Leviticus 11

1 What beasts may;

4 and what may not be eaten.

9 What fishes.

13 What fowls.

29 The creeping things which are unclean.


De 14:3-8; Eze 4:14; Da 1:8; Mt 15:11; Mr 7:15-19; Ac 10:12,14

Ro 14:2,3,14,15; 1Ti 4:4-6; Heb 9:10; 13:9Of the laws relative to clean and unclean beasts, which are recorded in this chapter and Deut. ch. 14 the following may be found a useful abstract. 1. In regard to quadrupeds, all beasts that have their feet completely cloven, above as well as below, and at the same time chew the cud, are clean. Those which have neither, or indeed want one of these distinguishing marks, are unclean. This is a systematic division of quadrupeds so excellent, as never yet, after all the improvements in natural history, to have become obsolete, but, on the contrary, to be still considered as useful by the greatest masters of the science. 2. With regard to fishes, Moses has in like manner, made a very simple systematic distinction. All that have scales and fins are clean; all others unclean. 3. Of birds, he merely specifies certain sorts as forbidden, thereby permitting all others to be eaten. 4. Insects, serpents, worms, etc., are prohibited; but with regard, however to those winged insects, which besides four walking legs, also have two longer springing legs, (Pedes saltatorii,) Moses makes an exception, and under the denomination of locusts, declares them clean in all four stages of their existence. In Palestine, Arabia, and the adjoining countries, locusts are one of the most common articles of food, and people would be very ill of if they durst not eat them: For, when a swarm of them desolates the fields, they prove in some measure themselves an antidote to the famine which they occasion. They are not only eaten fresh, immediately on their appearance, but the people collect them, and know a method of preserving them for a long time for food, after they have dried them in an oven. --Niebuhr's Description of Arabia, pp. 170-175.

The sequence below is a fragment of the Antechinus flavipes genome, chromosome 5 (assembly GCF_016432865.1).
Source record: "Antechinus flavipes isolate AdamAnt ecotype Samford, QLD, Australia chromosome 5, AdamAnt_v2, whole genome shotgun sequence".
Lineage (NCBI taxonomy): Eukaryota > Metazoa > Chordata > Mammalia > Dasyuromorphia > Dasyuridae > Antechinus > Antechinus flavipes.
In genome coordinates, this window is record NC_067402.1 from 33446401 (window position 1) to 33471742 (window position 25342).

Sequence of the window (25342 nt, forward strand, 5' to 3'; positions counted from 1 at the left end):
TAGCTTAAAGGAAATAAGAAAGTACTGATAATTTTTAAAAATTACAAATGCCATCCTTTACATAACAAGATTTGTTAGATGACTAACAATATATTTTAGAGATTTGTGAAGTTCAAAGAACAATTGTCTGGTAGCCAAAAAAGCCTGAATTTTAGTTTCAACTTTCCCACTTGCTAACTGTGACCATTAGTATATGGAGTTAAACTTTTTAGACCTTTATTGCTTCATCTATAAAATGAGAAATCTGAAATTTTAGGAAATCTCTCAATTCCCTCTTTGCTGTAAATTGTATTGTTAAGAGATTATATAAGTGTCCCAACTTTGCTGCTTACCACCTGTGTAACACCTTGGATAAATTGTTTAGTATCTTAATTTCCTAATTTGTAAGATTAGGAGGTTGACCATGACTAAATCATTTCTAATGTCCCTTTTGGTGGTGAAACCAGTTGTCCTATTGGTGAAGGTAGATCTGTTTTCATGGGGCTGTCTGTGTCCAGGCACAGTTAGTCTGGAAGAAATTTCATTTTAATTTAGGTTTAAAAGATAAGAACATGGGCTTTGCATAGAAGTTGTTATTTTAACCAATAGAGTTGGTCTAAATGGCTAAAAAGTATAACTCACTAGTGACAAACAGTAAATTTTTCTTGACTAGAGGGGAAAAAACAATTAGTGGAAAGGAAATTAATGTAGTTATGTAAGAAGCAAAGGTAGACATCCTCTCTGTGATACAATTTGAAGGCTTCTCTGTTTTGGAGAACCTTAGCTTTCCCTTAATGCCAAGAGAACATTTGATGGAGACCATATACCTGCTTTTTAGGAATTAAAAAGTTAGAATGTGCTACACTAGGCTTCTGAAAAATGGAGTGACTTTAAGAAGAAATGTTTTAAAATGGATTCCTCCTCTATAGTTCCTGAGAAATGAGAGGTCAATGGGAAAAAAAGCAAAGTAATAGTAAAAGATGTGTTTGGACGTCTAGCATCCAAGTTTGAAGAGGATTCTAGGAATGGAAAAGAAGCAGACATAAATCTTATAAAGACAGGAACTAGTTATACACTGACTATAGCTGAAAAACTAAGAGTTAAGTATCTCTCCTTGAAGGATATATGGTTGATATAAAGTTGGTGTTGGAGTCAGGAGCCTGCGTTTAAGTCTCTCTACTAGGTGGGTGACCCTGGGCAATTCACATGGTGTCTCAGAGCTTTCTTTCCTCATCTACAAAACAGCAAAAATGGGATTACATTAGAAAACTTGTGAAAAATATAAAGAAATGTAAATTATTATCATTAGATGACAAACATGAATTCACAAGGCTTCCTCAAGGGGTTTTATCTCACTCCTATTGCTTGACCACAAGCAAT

Ps 1:1; Pr 9:6; 2Co 6:17


De 6:6,7; 16:3-8; Ps 1:2; Pr 2:1,2,10; Ac 17:11; 1Ti 4:15


the coney.{Shaphan,} most probably an animal resembling the rabbit, called by Dr. Shaw, {daman} (probably for {ganam}) Israel, "Israel's lamb," and by Bruce, {ashkoko,} which name he imagines is "derived from the singularity of these long herenacious hairs, which, like small thorns, grow about his back, and which an Amhara are called {ashok.}" This curious animal abounds in Judea, Palestine, Arabia, and Ethiopia; and is described as being about seventeen inches when sitting. It has no tail; and at first sight gives the idea of a rat. Its colour is grey, mixed with reddish brown; the belly white, the body covered with strong polished hairs, for the most part about two inches in length; the ears round, and not pointed; the feet round, of a soft, pulpy, tender substance; the toes projecting beyond the nails, which are rather broad than sharp; the upper jaw is longer than the other; it lives upon grain, fruit, and roots, and certainly chews the cud; and it does not burrow like the hare and rabbit, but lives in clefts of the rocks.